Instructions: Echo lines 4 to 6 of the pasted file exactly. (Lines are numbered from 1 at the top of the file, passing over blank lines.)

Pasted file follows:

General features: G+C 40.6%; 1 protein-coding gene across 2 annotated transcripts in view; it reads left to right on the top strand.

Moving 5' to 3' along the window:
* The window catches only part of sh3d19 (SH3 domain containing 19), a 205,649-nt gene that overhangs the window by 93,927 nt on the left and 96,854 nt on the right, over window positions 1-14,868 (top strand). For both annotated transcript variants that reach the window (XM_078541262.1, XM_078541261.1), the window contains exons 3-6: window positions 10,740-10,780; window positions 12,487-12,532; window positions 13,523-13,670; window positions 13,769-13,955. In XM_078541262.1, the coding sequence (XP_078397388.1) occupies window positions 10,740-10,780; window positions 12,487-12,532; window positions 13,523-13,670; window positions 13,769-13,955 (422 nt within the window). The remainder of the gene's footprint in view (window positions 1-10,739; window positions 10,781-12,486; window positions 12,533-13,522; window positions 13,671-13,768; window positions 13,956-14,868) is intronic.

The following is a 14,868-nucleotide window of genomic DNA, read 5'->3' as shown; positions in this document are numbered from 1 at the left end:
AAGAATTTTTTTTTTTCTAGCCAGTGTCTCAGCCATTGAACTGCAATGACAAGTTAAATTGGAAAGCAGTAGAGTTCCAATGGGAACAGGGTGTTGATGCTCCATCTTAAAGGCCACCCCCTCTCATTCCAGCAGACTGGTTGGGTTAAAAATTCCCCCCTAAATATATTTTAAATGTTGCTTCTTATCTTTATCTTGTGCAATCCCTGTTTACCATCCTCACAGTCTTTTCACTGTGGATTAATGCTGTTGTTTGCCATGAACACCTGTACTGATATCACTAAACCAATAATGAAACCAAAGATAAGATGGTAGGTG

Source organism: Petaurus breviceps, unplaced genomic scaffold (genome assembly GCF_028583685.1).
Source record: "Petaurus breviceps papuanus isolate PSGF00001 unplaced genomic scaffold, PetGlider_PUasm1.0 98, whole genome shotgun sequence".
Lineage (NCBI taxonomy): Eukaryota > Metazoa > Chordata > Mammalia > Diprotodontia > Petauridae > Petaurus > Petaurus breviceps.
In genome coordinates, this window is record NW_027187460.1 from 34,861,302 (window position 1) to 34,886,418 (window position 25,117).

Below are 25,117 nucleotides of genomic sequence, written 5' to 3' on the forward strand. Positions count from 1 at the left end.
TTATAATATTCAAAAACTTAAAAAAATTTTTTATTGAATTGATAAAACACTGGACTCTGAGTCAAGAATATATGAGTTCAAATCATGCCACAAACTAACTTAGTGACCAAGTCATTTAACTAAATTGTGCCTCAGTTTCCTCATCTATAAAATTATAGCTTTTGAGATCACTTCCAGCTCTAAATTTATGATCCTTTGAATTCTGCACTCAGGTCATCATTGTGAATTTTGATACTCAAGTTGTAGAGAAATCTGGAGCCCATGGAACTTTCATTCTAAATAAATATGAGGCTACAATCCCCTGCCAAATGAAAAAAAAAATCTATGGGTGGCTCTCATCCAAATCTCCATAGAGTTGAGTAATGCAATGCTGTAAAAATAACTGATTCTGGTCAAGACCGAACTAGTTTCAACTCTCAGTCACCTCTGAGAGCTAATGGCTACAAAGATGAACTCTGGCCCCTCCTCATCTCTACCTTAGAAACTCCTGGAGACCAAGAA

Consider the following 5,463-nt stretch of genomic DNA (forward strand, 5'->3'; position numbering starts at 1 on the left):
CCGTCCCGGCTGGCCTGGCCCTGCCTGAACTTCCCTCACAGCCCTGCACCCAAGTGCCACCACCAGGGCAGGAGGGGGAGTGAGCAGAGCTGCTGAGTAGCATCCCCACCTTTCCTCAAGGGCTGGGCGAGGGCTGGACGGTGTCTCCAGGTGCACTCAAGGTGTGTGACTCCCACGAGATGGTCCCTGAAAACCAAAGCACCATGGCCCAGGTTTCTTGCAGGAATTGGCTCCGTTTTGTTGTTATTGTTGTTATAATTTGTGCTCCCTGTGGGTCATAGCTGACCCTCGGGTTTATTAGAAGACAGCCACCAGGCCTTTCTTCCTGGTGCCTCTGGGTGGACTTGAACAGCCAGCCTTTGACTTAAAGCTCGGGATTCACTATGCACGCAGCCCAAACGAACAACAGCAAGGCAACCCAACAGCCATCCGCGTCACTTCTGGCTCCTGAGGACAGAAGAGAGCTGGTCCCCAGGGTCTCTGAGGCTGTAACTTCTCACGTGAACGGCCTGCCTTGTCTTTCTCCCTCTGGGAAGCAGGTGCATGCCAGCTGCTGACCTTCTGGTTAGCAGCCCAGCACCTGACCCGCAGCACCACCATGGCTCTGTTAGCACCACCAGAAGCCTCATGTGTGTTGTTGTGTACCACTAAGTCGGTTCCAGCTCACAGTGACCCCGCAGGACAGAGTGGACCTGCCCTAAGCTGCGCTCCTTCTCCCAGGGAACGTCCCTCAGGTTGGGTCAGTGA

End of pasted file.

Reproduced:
The following is a 14,868-nucleotide window of genomic DNA, read 5'->3' as shown; positions in this document are numbered from 1 at the left end:
AAGAATTTTTTTTTTTCTAGCCAGTGTCTCAGCCATTGAACTGCAATGACAAGTTAAATTGGAAAGCAGTAGAGTTCCAATGGGAACAGGGTGTTGATGCTCCATCTTAAAGGCCACCCCCTCTCATTCCAGCAGACTGGTTGGGTTAAAAATTCCCCCCTAAATATATTTTAAATGTTGCTTCTTATCTTTATCTTGTGCAATCCCTGTTTACCATCCTCACAGTCTTTTCACTGTGGATTAATGCTGTTGTTTGCCATGAACACCTGTACTGATATCACTAAACCAATAATGAAACCAAAGATAAGATGGTAGGTG

Source organism: Petaurus breviceps, unplaced genomic scaffold (genome assembly GCF_028583685.1).